Thoughts on Building Cross-Generational Leadership in Client Relationships
The competition for quality talent at all generational levels at AmLaw200 firms continues to be fierce. Attracting and keeping quality talent is part of every industry. Law firms seem especially sensitive to changes in staffing given the need to establish and maintain client relationships in a turbulent market. Unique challenges exist in integrating newer law firm attorneys into existing client service teams.
Silvia Coulter, event co-chair of Thomson Reuters’ upcoming 23rd Annual Marketing Partner Forum, is a founding Principal of LawVision Group and leads the firm’s Client Development and Strategic Growth Practice. Silvia has spent twenty years as a consultant to the legal industry and has served as chief marketing and business development officer at two Global 50 law firms. Below is a recap of a dialog with Silvia concerning the development and integration of younger firm attorneys into the service of existing law firm clients.
Jennifer: Are there any rules of thumb of how long it takes to develop a relationship with a client by a junior attorney at a law firm?
Silvia: Client feedback has been that it’s not too early to start introducing members of the client team to the client ten years out. Also the feedback from clients has been quite strong that they want to be involved in the decision, and not told, about who will succeed as the client relationship lawyer. This is a good thing to keep in mind since this next generation of client decision-makers is really clear about what their expectations are.
Jennifer: Are there any strategies for bringing in less experienced attorneys up to speed to help assure clients that they have the background necessary to warrant the rates they are charging and that they can adequately handle their company’s legal matters?
Silvia: The best strategy is to always involve the clients in the discussion. They do not like surprises. Planning the client team with the client can be a very valuable relationship-strengthening strategy. Also, really understanding the client’s issue and risk for each matter makes a difference in how one staffs the matter. For example, a client may want an 80% job for a quick opinion or in another case need a 120% solution and is willing to pay for it. Ask the client if he/she is OK with an associate you the team who the relationship lawyer trusts with his/her client relationship. The most important thing about this and I stress critically important, is to check in with the client and ask them for feedback about team members who work with them. In some cases, the client is assuming what they discuss with team members gets back to the relationship lawyers which is not always the case. As a relationship lawyer it is critical to check in about the team. That is their responsibility.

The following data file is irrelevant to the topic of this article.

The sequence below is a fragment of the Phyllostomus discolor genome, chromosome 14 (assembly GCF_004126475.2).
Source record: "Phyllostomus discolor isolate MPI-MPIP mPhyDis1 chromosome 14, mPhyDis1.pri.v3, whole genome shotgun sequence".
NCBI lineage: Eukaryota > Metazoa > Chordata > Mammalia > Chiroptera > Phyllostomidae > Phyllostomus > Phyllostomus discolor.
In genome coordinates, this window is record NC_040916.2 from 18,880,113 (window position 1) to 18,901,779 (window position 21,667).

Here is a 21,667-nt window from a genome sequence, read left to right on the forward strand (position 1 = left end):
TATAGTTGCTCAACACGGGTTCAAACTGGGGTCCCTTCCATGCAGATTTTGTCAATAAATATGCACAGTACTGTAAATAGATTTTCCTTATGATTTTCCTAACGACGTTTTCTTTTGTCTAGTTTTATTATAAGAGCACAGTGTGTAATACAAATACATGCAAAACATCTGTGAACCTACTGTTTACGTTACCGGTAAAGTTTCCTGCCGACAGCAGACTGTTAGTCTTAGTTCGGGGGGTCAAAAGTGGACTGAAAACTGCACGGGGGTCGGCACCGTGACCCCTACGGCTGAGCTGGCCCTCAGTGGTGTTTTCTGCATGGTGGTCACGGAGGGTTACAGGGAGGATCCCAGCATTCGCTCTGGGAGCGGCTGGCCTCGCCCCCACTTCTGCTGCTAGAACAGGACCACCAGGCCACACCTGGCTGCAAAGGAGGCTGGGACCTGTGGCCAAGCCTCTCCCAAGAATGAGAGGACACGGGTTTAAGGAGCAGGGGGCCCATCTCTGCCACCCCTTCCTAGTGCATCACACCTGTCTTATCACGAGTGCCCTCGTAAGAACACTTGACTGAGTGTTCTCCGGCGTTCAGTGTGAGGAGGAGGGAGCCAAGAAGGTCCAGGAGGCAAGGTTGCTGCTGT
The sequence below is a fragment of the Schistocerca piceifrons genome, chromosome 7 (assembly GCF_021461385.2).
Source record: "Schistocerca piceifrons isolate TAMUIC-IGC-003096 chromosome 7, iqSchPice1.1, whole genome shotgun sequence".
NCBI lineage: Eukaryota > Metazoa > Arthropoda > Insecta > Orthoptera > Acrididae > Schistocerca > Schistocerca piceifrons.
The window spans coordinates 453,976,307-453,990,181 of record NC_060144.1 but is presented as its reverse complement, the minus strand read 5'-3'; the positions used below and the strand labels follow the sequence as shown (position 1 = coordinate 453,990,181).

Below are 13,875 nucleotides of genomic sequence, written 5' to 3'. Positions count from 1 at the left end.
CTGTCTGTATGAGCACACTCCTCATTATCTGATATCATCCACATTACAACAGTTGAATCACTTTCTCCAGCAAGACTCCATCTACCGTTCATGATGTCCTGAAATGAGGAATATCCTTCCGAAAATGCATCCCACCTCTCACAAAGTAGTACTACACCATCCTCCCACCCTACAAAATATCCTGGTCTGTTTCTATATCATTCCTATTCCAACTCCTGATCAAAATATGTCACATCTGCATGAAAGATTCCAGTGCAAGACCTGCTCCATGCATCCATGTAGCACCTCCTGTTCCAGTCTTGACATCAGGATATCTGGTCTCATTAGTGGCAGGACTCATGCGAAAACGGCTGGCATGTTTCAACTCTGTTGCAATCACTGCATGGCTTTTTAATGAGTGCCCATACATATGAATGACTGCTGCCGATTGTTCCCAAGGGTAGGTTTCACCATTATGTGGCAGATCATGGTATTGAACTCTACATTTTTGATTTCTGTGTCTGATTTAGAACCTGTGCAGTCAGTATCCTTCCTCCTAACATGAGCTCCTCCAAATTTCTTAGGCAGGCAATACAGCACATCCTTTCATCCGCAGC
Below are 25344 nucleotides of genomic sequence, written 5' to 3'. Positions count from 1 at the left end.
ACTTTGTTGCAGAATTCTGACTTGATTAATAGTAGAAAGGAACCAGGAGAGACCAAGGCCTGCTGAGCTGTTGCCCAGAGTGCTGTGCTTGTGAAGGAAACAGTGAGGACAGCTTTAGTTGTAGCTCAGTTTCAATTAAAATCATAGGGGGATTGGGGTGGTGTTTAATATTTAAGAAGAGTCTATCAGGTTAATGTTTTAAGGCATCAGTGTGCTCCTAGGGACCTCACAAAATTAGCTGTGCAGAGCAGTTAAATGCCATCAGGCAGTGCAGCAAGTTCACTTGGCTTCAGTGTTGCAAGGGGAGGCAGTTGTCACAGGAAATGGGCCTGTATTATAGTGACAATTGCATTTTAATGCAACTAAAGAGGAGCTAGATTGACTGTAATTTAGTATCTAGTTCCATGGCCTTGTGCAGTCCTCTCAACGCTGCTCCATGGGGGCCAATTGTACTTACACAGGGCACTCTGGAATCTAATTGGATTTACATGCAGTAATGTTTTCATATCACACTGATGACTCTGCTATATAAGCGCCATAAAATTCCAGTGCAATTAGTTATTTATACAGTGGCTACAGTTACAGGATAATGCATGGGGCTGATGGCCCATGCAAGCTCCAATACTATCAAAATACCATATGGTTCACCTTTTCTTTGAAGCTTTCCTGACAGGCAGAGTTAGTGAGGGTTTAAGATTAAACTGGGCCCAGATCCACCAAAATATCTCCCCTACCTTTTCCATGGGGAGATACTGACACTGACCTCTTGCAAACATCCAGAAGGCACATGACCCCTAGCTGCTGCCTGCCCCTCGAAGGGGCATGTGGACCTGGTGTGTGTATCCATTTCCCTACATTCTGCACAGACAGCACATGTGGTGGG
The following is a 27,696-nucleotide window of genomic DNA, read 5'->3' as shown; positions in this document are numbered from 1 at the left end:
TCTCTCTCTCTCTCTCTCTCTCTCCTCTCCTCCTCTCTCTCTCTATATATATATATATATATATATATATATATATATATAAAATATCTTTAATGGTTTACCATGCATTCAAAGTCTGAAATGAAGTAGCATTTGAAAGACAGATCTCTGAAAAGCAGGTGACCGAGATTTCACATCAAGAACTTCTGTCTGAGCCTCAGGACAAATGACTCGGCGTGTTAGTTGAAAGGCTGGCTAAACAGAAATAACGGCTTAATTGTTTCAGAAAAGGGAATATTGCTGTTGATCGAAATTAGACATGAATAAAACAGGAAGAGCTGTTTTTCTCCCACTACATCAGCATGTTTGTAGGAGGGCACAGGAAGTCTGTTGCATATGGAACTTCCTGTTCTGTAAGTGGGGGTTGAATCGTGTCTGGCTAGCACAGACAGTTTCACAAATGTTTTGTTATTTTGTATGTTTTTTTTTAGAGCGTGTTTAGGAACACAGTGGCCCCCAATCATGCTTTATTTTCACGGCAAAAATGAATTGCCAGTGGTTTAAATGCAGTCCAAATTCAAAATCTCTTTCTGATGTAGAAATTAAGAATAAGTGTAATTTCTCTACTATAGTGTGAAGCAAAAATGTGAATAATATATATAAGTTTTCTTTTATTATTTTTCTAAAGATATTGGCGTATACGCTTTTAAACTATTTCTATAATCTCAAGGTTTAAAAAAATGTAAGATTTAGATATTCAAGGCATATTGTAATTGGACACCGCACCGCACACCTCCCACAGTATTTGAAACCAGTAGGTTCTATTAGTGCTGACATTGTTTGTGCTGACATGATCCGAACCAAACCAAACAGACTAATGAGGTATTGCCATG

Jennifer: General Counsel have generally welcomed check in calls and visits from law firm leaders who manage their accounts. Are there any strategies or best practices in bringing in or introducing younger attorneys to existing clients?
Silvia: Client visits are a great opportunity to model the behavior of good client management to younger lawyers. Invite them along and make them part of the process. Clients have young people on their team too so it makes sense to suggest to the client they invite their younger members to meet the firm’s younger members. Building relationships can never start too soon. Here’s a potential challenge. Some of the more senior relationship lawyers are not used to doing this and do not always practice good client relationship skills. It’s become a big challenge for many firms. There is a growing gap between the age of the buyer and the age of the firms’ relationship lawyers. Be mindful of this gap and exhibit good leadership. Integrate the clients’ team members with the firm’s team members. It’s a responsibility that some take lightly but that is being short-sighted and the firm that supported the relationship lawyer needs to remind him or her of this.
Jennifer: What else can firms be doing to build ties across generations?
Silvia: Recognizing what others may bring to the firm’s culture to enhance the working environment is critical to the firm’s long term success with client and with talent retention. An all-too-common issue these days is the inability of senior partners within 10 years of retirement to begin to integrate younger partners into the client relationships at their age level with client peers. No one is suggesting that these partners give up their livelihood lock stock and barrel, in fact when they retire, many of their client contacts may be retiring as well. Instead, integrating younger generations from both the client and law firm side is essential for client retention. This should not be left up to the individuals but rather a leadership imperative that supports long-term success of the firm.
I greatly appreciate Silvia taking the time to share her thoughts. A panel discussion about building diverse, multi-generational client teams is a part of Thomson Reuters’ 23rd Annual Marketing Partner Forum to be held January 20-22, 2016 in Orlando, FL. The Marketing Partner Forum is a three day event which brings together law firm management, rainmakers, practice group heads, business development leaders and corporate counsel for networking and interactive sessions addressing strategies for developing and maintaining long term law firm growth. Click here for more information.